Common Cents & Idled America

This morning, the Bureau of Labor Statistics (BLS) announced the US economy created 266K net, new payroll jobs during April 2021. Ordinarily, a number like this would elicit a shrug of the shoulders. It is pretty good, slightly above average, but not great. I would liken it to perhaps a hamburger at, say, Red Robin.

However, this report was a massive “swing and a miss,” one of the worst I have seen in my career. The median analyst estimate was for the creation of, get this, 1 million net, new payroll jobs. The lowest estimate of the 77 in the Bloomberg survey was 700K, and the standard deviation was 200K. As such, the actual observation, again 266K, was over 3.5 standard deviations to the left. Therefore, the probability of such a ‘low’ number was, for all intents and purposes, 0%. Less than 1 in 2149.

So, what happened? It seems like such a simple question. However, I am going to take around 1,300 words to answer it.

This past weekend, I am somewhat embarrassed to say my wife and I ate a late lunch, around 1:30 pm CDT, at a Burger King in Fort Payne, AL. We don’t make it a habit of eating fast food, but we were looking for a quick bite to eat, and the BK appeared to have the shortest drive-thru line of all the restaurants in the vicinity. So, I pulled the car into the queue, and we waited. Then we waited some more. So much for fast food.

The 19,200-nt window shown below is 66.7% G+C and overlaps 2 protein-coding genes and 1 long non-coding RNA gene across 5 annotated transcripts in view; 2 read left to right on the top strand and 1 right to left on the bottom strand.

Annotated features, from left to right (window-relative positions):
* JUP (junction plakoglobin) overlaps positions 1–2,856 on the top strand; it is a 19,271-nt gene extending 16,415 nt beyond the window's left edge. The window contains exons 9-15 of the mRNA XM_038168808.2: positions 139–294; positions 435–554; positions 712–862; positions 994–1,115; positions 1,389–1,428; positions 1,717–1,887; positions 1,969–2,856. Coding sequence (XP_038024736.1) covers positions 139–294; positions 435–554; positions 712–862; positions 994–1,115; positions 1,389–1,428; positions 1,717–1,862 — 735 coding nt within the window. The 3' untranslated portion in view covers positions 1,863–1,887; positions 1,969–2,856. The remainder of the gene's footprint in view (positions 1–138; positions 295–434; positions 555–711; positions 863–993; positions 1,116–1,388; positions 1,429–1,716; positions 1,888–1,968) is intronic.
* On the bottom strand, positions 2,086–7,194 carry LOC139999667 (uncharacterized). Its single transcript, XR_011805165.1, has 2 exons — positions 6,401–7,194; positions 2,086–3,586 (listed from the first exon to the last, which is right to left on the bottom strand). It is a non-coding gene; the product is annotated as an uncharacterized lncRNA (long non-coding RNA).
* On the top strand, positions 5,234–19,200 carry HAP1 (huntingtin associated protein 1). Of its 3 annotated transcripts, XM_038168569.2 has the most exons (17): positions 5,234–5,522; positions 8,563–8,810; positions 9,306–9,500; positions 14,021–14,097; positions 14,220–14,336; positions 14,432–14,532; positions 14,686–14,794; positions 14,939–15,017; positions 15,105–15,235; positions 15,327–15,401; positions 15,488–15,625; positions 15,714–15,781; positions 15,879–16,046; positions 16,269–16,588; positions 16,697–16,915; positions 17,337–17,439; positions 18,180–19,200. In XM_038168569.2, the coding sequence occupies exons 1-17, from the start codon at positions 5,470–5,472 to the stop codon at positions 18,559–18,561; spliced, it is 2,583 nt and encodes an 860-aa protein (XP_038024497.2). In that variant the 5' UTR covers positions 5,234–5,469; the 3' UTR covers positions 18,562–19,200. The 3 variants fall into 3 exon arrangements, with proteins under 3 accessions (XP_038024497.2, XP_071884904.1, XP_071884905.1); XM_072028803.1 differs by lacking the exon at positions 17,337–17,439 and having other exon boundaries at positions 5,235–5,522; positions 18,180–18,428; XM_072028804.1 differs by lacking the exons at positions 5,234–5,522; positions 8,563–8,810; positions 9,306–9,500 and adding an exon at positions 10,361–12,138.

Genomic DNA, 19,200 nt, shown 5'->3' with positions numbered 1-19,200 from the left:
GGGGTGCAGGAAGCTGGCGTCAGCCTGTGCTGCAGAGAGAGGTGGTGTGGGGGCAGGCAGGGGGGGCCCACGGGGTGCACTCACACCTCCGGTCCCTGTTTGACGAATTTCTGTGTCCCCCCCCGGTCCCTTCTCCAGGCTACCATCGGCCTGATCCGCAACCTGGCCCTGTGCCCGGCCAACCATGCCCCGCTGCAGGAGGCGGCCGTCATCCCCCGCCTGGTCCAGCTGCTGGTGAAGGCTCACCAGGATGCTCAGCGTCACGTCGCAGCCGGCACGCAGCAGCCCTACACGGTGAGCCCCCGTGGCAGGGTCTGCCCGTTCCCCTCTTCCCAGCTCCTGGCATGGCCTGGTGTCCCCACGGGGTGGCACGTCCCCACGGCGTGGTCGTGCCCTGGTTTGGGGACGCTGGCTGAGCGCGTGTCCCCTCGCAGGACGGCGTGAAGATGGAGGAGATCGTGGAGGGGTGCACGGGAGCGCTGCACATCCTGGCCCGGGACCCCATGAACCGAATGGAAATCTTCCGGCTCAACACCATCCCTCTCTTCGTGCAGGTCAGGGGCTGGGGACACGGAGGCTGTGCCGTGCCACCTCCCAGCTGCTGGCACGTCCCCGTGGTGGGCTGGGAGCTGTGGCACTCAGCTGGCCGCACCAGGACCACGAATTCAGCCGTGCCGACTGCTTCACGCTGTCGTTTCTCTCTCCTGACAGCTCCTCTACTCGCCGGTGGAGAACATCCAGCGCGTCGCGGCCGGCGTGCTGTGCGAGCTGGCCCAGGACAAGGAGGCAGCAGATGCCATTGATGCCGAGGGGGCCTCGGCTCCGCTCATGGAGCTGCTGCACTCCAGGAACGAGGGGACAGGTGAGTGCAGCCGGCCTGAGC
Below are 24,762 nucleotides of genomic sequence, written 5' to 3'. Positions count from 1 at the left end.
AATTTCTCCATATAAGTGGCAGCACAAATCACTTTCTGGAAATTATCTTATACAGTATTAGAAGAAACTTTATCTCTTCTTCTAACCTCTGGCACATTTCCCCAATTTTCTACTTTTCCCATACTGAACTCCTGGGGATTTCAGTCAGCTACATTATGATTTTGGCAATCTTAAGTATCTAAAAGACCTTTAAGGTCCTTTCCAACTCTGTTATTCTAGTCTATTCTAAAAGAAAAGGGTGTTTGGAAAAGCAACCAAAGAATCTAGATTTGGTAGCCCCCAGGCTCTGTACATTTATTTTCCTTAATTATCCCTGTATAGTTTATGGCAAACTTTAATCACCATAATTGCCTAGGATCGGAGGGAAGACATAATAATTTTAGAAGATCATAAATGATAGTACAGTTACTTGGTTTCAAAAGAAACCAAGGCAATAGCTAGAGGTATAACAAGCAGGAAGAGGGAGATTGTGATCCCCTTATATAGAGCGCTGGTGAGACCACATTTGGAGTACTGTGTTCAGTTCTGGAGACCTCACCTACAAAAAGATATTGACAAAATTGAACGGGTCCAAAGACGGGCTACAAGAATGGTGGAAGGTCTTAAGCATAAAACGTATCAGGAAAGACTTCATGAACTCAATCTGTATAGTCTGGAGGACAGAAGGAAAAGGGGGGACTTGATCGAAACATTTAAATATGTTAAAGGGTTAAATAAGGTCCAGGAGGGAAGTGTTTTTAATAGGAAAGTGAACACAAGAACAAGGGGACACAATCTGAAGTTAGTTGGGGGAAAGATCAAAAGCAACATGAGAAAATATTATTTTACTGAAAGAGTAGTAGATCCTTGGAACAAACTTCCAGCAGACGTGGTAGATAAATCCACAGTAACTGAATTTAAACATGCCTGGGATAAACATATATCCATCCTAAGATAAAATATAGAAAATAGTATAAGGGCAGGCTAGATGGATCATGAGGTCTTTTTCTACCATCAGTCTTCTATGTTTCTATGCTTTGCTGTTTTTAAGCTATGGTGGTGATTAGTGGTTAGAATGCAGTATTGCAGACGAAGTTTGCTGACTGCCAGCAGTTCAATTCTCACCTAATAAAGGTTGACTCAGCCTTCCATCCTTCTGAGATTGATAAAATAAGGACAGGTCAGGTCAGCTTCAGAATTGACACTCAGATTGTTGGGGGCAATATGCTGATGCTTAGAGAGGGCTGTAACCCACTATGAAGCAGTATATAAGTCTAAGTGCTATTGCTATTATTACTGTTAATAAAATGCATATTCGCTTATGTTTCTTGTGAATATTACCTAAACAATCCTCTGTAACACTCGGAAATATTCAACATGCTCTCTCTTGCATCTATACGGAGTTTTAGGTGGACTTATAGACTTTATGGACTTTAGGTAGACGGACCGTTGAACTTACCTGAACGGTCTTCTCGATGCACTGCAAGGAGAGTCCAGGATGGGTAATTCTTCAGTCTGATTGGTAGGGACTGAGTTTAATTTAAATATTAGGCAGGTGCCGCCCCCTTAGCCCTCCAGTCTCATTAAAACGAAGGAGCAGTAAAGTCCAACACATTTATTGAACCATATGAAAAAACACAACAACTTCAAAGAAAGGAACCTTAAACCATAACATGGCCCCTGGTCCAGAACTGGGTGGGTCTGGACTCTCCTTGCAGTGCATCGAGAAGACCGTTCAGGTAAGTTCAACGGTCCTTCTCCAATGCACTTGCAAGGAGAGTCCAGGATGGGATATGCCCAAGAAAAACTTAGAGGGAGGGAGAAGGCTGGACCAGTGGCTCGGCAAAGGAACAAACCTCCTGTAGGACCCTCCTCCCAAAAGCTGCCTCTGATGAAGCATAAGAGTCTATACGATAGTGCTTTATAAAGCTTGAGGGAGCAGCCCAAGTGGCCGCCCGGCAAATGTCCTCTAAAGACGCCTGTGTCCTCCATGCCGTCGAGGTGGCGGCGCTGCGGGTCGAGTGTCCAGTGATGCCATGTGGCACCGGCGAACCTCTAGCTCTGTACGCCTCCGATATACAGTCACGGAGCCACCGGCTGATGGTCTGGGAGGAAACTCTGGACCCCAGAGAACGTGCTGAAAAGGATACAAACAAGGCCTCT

When we finally got to the menu/speaker, there was a note taped to the sign. It said something along the lines of: “Please excuse the delay. We are having a difficult time getting people to show up for work, and are operating with a reduced crew. Thank you for your patience, and if you are interested in employment, please let us know.” The same sign was also posted at the first window, as well as the second.

As for the food, the Chicken Jr. sandwich was perfunctory, if a sandwich can be such a thing.

Unfortunately, this little story of mine is currently playing out across the country in countless locations. Employers are having a difficult time finding interested, hourly workers, let alone getting them to show up for the job. The reason for this is pretty straight forward: there is little to no economic reason for many of these people to work. Given the economic stress of the last 15 months, one has to wonder: “how now brown cow?”

I have long maintained people are pretty rational, and respond to economic incentives. In essence, they do what they get paid to do. As I type, many unskilled and even semi-skilled laborers can actually make more money not working than doing so, that is if they know how to game the system a little…and most of them probably do.